One of the disorienting features of the Liberals’ crisis is the disconnect between the media and what politicians are actually saying. According to the media, Turnbull was supposed to have resigned today, yesterday and maybe next week. Maybe he will, but he does sound as though he’s going to fight it out.

Certainly, it would be convenient for the right section of the press (and the delusions of the more left-leaning press) if Turnbull did resign. For despite his political limitations, there is probably no one in a better position at the moment than Turnbull to clarify the most important point that is being missed. All the outrage and flood of e-mails from voters who are curiously shy when it comes to talking to the nation’s pollsters, cannot disguise the tell-tale signs that the old guard is in a far weaker position than they look:

1) The strange case of the disappearing sceptics

One of the most intriguing interviews during this stoush was Cory Bernardi’s with Leigh Sales on Thursday night’s Lateline. Leigh made what seems to be a common mistake these days, implying Bernardi was a climate change sceptic. Bernardi helpfully put her right:

I support action on climate change, I support sustainable environmental policy.

Hang on a sec. So who was that Senator with the Bob Hawke hairdo on 4 Corners the week before? You know, the one who was saying:

The earth is not actually warming, we have still rainfall falling. We have crops still growing. We can go outside and we won’t cook.

Sound familiar Cory?

By parading themselves on 4 Corners the sceptics exposed their weakness. Abbott himself had explained the reason why it was better for Turnbull’s opponents to carry on the Howard trick of talking pro-action publicly but being a sceptic internally. It concealed the degree to which sections of the Liberal party, and the old guard, were becoming detached from mainstream opinion.

The trouble is that the conditions that allowed such a fudge no longer exist and so the sceptics were drawn out. Combined with the hubris from a decade of self delusion about why they had been in power, it resulted in the recklessness on display on 4 Corners. It left a major party powerbroker like Minchin sounding like a nobody like Fielding walking around parliament with his cardboard graphs, and the usually canny Tony Abbott twittering on about Roman grape vines.

Revealing their isolation from mainstream public opinion is not helpful and so we have had sly back-tracking from their sceptic position, from Bernardi, as well as Minchin last night. However, the damage has been done. It is quite easy to portray and isolate the sceptics as Labor has been doing in Parliament for some time. Turnbull is cautiously starting to do it himself.

2) Resigning

Never complain, never explain, never resign.

J Lang

Resigning is a tricky move. It is usually successfully done by challengers who are being clearly isolated from power and who need to polarise the debate at a time when trends are moving their way. Since the two don’t often happen at the same time, there often needs to be an unsuccessful challenge before a successful one. Politics requires renewal and an open challenge is usually a necessary means of bringing it about. It is why those leaders who come to power without a challenge often don’t last long.

The ones who resigned the last week, however, were already nominally in power. They represented the old guard from the Howard era still clinging to their old influence. Although Turnbull’s election showed their loss of control, his political naivety meant they still could pull him back as they had Nelson. In doing so, they passed on to these leaders their main failing that had prevented themselves from openly coming forward, their electoral unpopularity.

Resigning has been forced on them because having stuck their head out as sceptics, they were starting to be isolated after being over-ridden on the ETS and losing the spill, i.e. because events were moving away from them not towards them. This would have been clear if only one or two had gone, but has been obscured for now by the disruption caused by resigning en masse.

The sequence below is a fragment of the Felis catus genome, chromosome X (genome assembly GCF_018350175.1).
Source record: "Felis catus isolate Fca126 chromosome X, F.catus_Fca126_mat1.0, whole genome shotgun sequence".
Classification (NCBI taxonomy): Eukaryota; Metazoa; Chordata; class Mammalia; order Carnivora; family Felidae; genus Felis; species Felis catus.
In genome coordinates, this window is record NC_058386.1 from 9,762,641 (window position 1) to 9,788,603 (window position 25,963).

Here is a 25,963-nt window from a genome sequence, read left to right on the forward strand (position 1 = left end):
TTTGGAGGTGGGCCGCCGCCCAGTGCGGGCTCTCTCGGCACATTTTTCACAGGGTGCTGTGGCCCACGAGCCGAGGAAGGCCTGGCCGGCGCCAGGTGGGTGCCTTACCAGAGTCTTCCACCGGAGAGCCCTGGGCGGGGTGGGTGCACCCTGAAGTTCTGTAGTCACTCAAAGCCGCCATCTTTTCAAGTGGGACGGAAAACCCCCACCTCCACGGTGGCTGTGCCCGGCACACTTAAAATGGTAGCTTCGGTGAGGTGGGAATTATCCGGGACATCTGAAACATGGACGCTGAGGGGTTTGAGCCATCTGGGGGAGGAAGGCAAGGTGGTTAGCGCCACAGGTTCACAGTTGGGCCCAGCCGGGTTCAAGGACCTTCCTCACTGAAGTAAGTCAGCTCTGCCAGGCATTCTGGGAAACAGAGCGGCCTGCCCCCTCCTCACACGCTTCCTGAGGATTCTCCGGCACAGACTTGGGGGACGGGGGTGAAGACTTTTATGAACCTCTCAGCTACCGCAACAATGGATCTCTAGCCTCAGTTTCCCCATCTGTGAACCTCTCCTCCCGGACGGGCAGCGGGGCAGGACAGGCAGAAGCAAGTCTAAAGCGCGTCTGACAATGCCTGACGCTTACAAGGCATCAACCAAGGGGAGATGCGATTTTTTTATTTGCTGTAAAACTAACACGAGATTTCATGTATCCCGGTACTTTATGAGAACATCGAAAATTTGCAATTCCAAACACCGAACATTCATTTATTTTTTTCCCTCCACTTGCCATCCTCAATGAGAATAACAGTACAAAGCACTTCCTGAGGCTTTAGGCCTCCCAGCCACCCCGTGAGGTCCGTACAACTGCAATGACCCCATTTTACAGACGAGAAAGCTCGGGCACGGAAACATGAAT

3) Focus on the ‘core’

One way that the old guard has diverted attention from their primary failing, their electoral unpopularity, has been to talk about the importance of the ‘core’. Leaving aside that this is tantamount to throwing away elections for the foreseeable future, it has some resonance because it taps into the concerns on both sides of the political fence about who their core base really is.

In reality, however, this fretting about core and their ‘values’ is simply political parties looking at their problems upside down. The Menzies project was not ultimately about a set of values as such, but to represent business interests (low taxes, anti-unions) and to translate that to a platform with the broadest possible appeal, traditionally a coalition of big and small business, the professional middle class and some inroads into the working class, primarily in rural regions.

The Liberals’ problem is not a loss of values as such but that with no union power, and business’s heavy reliance on state support, there is no need to have a political party against either. What we have is a convergence between the two former political sides to a general pro-state, yet internationalist, agenda typified by climate change. Those still hankering to keep the political parties on their old terms set themselves against this (whether from the left or right) and start dreaming up an audience to justify it. From the right it has brought into vogue this fuss about a ‘conservative’ agenda and it is no surprise that it is the National Party, the first to experience this loss of purpose, that bangs on most about it. For a mainstream political organisation like the Liberal Party, this can often mean tapping into an anti-establishment audience with potentially disastrous consequences.

However, the final irony is that so overwhelming is public opinion opposed to the old guard’s stance that it would devastate the Liberals even in their core seats with Newspoll showing this certainly applies to Coalition supporters in blue-ribbon Liberal metropolitan seats. There might be more of a case in rural regions, but then it would be necessary to ignore former Nationals like Windsor and Oakeshott holding formerly safe National seats on a stance in favour of climate change action.

4) Discomfort with the past

Of course to make such a ‘conservative’ agenda feasible, it is first necessary to pretend that there is a successful precedent. So we have the re-writing of the Howard years into a time of great principle and ideological purpose. This has naturally been assisted by the deluded old man himself as he tries to refashion his legacy into something more principled than the aimless pointless regime it actually was.